French long COVID study: Belief vs Infection

post by Bucky · 2021-11-23T23:14:57.252Z · LW · GW · 7 comments

Contents

  Study
    Study Design 
    Combined effects logistic regression with correlated predictors
    Serology
      2. The prevalence of Long COVID after a mild non-hospital-level case is probably somewhere around 20%, but some of this is pretty mild.
      3. The most common symptoms are breathing problems, issues with taste/smell, and fatigue + other cognitive problems.
    Serology vs Belief
None
6 comments

Thanks to JustisMills [LW · GW] and Ruby [LW · GW] for reviewing this post. Any errors are my own.

TLDR: The French long COVID study which suggests that belief in having had COVID is correlated with long COVID symptoms but that actually having had COVID is not correlated with long COVID symptoms used the wrong statistical tool to obtain this result.

In reality, the study data show that long COVID symptoms are correlated with having had COVID and agree with Scott’s conclusions in Long COVID: Much more than you wanted to know.

Study

The authors suggest that nearly all long COVID symptoms might not be caused by SARS-CoV-2 (except for those associated with anosmia). I believe that this is true in some cases but not remotely close to the extent suggested by the paper.

Study Design 

Roughly speaking the experimental setup was:

You may have spotted the first problem. We’re trying to test whether people’s belief in whether they’ve had COVID or their actually having had COVID is a better predictor of long COVID symptoms but we’ve given participants their serology results before we ask them if they think they’ve had COVID.

You’d think that this would ruin the results – belief in having had COVID should be extremely well correlated with having a positive serology result.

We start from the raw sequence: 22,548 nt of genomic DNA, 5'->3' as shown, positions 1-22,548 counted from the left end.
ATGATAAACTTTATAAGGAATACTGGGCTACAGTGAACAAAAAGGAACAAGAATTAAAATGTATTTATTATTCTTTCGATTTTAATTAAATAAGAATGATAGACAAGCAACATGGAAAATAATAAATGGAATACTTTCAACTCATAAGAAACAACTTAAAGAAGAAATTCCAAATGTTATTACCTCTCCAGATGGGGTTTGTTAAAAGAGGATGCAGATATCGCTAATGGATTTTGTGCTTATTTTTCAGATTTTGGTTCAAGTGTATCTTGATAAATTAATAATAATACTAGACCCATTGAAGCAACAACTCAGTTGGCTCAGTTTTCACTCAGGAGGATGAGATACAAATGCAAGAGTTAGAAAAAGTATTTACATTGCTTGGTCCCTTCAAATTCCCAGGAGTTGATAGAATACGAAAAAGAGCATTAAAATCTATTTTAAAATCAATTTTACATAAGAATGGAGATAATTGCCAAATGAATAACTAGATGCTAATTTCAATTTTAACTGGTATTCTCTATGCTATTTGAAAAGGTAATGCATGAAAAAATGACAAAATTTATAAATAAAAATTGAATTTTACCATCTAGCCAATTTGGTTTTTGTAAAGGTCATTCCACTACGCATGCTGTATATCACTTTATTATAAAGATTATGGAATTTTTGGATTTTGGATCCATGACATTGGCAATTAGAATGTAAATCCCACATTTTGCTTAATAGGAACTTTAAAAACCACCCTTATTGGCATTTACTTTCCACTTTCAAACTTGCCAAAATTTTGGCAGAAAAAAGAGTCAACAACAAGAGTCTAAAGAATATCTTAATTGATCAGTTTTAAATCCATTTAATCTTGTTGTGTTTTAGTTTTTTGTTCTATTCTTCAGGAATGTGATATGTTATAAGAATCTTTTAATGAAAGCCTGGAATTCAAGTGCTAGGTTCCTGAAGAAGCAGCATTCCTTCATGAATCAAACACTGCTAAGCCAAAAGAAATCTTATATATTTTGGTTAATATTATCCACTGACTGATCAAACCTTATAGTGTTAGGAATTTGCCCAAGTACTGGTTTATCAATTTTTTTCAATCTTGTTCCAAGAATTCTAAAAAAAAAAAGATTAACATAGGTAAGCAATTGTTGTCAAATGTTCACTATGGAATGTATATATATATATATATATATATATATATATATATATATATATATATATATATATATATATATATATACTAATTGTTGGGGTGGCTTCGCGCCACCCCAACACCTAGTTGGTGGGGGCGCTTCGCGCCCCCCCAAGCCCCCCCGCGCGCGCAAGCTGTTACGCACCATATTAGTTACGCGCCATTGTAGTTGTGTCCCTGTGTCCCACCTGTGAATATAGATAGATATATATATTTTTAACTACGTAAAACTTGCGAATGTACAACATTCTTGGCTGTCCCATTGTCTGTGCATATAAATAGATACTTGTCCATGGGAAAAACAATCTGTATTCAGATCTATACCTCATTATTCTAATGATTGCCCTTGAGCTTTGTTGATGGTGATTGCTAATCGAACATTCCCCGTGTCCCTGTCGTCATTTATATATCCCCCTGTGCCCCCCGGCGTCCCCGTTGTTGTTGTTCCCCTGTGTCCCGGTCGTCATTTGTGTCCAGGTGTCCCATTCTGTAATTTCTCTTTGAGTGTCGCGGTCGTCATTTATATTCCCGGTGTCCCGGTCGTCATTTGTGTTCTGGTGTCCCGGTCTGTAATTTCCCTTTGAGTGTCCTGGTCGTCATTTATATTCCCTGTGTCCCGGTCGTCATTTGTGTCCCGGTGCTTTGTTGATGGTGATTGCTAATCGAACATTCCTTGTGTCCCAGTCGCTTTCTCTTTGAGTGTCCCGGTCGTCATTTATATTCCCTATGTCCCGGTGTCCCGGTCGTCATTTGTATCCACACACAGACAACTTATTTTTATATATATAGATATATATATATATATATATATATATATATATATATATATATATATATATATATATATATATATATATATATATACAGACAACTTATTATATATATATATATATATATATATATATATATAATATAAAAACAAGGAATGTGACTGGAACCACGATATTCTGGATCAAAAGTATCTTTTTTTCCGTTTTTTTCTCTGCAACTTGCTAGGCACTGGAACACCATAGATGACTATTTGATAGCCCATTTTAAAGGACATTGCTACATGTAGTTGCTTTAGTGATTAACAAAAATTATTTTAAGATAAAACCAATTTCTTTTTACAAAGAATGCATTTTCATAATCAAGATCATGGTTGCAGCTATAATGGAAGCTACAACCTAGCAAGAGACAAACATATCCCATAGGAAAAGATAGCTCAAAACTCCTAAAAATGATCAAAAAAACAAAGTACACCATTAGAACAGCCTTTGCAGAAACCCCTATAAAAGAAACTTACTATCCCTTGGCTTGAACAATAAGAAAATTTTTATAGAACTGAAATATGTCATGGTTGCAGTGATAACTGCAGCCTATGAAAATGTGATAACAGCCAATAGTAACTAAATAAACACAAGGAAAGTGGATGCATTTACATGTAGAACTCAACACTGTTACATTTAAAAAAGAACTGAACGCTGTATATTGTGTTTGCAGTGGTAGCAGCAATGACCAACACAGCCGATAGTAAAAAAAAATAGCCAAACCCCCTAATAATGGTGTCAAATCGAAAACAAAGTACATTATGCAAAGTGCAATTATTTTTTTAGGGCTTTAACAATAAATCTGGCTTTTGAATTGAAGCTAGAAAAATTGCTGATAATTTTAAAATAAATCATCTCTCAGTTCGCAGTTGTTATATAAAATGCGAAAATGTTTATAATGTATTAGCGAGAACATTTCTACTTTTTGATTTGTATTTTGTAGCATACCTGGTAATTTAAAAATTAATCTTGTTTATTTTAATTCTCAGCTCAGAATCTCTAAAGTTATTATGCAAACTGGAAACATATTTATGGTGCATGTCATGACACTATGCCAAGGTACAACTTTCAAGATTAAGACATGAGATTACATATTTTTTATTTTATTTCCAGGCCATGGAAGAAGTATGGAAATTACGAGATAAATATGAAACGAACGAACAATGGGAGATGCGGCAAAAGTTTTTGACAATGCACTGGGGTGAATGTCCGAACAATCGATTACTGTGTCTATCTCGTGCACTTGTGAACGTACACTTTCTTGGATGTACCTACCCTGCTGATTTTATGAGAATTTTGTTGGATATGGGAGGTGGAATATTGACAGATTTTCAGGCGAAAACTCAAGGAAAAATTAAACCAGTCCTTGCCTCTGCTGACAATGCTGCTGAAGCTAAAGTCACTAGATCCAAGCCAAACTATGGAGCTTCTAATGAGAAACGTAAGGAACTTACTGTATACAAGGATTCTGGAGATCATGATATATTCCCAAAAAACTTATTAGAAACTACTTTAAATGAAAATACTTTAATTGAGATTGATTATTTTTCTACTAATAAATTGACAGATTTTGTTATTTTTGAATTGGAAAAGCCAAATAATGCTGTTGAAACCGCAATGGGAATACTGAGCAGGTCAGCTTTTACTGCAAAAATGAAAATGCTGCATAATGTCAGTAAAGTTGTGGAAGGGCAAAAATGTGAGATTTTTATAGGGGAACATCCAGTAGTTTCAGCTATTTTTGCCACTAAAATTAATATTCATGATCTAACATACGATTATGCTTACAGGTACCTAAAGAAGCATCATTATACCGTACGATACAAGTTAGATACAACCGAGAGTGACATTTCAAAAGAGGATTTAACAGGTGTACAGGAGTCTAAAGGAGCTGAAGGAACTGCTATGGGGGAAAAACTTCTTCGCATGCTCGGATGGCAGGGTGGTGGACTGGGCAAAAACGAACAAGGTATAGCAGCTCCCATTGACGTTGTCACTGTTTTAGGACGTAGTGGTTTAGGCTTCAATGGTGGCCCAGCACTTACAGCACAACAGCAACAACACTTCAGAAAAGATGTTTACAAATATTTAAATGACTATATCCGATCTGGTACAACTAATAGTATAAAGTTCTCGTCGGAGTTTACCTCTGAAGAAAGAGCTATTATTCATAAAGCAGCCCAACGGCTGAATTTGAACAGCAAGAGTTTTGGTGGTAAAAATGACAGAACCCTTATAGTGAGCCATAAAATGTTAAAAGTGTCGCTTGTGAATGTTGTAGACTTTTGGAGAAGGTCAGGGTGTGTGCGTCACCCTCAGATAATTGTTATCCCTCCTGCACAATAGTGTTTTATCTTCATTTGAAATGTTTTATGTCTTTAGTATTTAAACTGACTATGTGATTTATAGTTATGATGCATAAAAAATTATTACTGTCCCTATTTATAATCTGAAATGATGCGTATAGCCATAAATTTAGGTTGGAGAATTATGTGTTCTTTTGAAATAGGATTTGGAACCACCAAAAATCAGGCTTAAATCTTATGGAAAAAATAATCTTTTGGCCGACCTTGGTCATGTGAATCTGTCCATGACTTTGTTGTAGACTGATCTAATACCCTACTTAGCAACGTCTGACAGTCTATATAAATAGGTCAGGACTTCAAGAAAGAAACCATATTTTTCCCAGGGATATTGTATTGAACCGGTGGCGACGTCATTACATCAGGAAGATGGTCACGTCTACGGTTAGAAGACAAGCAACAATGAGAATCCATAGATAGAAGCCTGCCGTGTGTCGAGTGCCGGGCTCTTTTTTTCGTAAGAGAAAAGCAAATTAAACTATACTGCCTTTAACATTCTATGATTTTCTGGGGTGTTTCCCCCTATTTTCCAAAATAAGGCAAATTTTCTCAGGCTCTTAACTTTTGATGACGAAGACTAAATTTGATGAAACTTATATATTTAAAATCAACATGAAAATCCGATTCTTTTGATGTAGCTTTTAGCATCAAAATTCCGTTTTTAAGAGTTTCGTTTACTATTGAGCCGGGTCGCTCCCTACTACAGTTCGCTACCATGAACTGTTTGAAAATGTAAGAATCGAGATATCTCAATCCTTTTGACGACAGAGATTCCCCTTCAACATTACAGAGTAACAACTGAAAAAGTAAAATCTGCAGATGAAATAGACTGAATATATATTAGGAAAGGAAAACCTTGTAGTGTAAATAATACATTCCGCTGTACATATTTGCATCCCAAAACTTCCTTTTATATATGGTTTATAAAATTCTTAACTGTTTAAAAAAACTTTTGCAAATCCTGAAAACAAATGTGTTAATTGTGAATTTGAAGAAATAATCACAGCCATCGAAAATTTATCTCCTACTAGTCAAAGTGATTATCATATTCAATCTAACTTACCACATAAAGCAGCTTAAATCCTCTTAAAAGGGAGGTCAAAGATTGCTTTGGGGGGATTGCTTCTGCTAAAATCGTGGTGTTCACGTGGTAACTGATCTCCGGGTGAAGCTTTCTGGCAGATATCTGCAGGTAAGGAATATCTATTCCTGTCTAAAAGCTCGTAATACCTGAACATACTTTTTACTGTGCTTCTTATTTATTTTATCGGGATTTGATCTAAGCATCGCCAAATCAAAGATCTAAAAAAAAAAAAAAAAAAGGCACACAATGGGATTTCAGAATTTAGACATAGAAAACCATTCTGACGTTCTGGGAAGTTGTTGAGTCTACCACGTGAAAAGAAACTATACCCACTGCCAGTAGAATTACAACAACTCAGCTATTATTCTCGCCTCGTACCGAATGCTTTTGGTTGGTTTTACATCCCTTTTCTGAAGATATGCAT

Fortunately (?!) this doesn’t seem to be the case. Of everyone who had a positive serology results, only 41.5% replied that they thought they’d had COVID. Of everyone who thought they’d had COVID, 50.4% had had a negative serology result.

I’m super confused by this but I’ll take this at face value for the moment and move on to the analysis.

Combined effects logistic regression with correlated predictors

The main reported result comes from model 3 of the study's analysis. This is the combined effects logistic regression model which uses 2 predictors:

To predict:

The result of this model was that a lot of symptoms (16/18) were predicted well by belief in having had COVID but that only anosmia was predicted by serology results.

This seems pretty damning of long COVID symptoms being caused by SARS-CoV-2, at least until we consider the correlation between the 2 predictive properties.

Consider the following example with 100 participants:

Running the equivalent of model 3 from the study on these data will show that belief in having had COVID is a positive predictor of symptom A but that a positive serology result is a negative predictor of symptom A.

At the same time, 90% of people who had COVID have symptom A compared to 1.1% of people who didn't have COVID!

This is kinda tricky to explain but bear with me.

Probably people who are familiar with statistics are cringing slightly at that explanation but I hope it gives an intuitive idea of what is happening. Essentially:

Of course this example is me just making up numbers to show how counter-intuitive results can be from this kind of model.

However, hopefully it illustrates the problems you can have when running a combined effects logistic regression with correlated predictors. This might not be a problem (or even be a feature) in some cases but when one of your predictors (having COVID) often causes the other (believing that you had COVID) then you have to think more carefully about your model.

Serology

Is there a simple way to assess whether COVID causes the symptoms in the study? Yes, just run the logistic regression with serology results as the only predictor. Fortunately for us the study includes this model – model 2.

Model 2 results show that the likelihoods of experiencing the following persistent symptoms are increased by having had COVID (odds ratio / percentage point increase vs serology negative):

If we add all the percentage point increases (i.e. how many more percentage points serology positive participants experienced persistent symptoms vs serology negative participants - data from table 2) then we get 20.3%. So having COVID on average gives you ~0.2 persistent symptoms vs not having COVID, with presumably some people having more than one symptom.